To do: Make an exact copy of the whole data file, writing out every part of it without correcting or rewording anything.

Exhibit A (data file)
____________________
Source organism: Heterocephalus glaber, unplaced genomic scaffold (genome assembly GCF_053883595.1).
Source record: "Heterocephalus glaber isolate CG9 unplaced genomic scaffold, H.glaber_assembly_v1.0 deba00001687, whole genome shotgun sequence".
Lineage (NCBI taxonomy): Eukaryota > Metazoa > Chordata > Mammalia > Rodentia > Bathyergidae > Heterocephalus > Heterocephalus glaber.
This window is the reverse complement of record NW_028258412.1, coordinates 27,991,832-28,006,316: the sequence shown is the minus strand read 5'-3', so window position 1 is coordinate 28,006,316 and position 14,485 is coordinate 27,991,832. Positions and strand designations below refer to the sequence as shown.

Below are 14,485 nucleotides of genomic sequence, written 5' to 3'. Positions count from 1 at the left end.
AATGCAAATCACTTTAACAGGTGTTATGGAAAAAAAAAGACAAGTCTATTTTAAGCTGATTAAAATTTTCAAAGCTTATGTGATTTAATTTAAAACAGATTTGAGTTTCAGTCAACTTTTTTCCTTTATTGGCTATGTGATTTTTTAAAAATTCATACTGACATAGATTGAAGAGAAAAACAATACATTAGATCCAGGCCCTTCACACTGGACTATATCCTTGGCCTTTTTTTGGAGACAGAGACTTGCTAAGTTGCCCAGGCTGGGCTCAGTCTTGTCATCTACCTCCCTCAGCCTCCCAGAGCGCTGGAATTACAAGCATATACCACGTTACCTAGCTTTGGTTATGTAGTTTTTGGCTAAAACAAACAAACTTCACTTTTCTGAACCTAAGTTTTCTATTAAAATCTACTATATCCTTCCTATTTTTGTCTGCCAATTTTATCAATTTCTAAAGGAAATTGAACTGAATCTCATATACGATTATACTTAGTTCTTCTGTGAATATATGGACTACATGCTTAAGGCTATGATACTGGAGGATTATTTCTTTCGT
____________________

Source organism: Heterocephalus glaber, unplaced genomic scaffold (genome assembly GCF_053883595.1).
Source record: "Heterocephalus glaber isolate CG9 unplaced genomic scaffold, H.glaber_assembly_v1.0 deba00001687, whole genome shotgun sequence".
Lineage (NCBI taxonomy): Eukaryota > Metazoa > Chordata > Mammalia > Rodentia > Bathyergidae > Heterocephalus > Heterocephalus glaber.
This window is the reverse complement of record NW_028258412.1, coordinates 27,991,832-28,006,316: the sequence shown is the minus strand read 5'-3', so window position 1 is coordinate 28,006,316 and position 14,485 is coordinate 27,991,832. Positions and strand designations below refer to the sequence as shown.

Below are 14,485 nucleotides of genomic sequence, written 5' to 3'. Positions count from 1 at the left end.
AATGCAAATCACTTTAACAGGTGTTATGGAAAAAAAAAGACAAGTCTATTTTAAGCTGATTAAAATTTTCAAAGCTTATGTGATTTAATTTAAAACAGATTTGAGTTTCAGTCAACTTTTTTCCTTTATTGGCTATGTGATTTTTTAAAAATTCATACTGACATAGATTGAAGAGAAAAACAATACATTAGATCCAGGCCCTTCACACTGGACTATATCCTTGGCCTTTTTTTGGAGACAGAGACTTGCTAAGTTGCCCAGGCTGGGCTCAGTCTTGTCATCTACCTCCCTCAGCCTCCCAGAGCGCTGGAATTACAAGCATATACCACGTTACCTAGCTTTGGTTATGTAGTTTTTGGCTAAAACAAACAAACTTCACTTTTCTGAACCTAAGTTTTCTATTAAAATCTACTATATCCTTCCTATTTTTGTCTGCCAATTTTATCAATTTCTAAAGGAAATTGAACTGAATCTCATATACGATTATACTTAGTTCTTCTGTGAATATATGGACTACATGCTTAAGGCTATGATACTGGAGGATTATTTCTTTCGT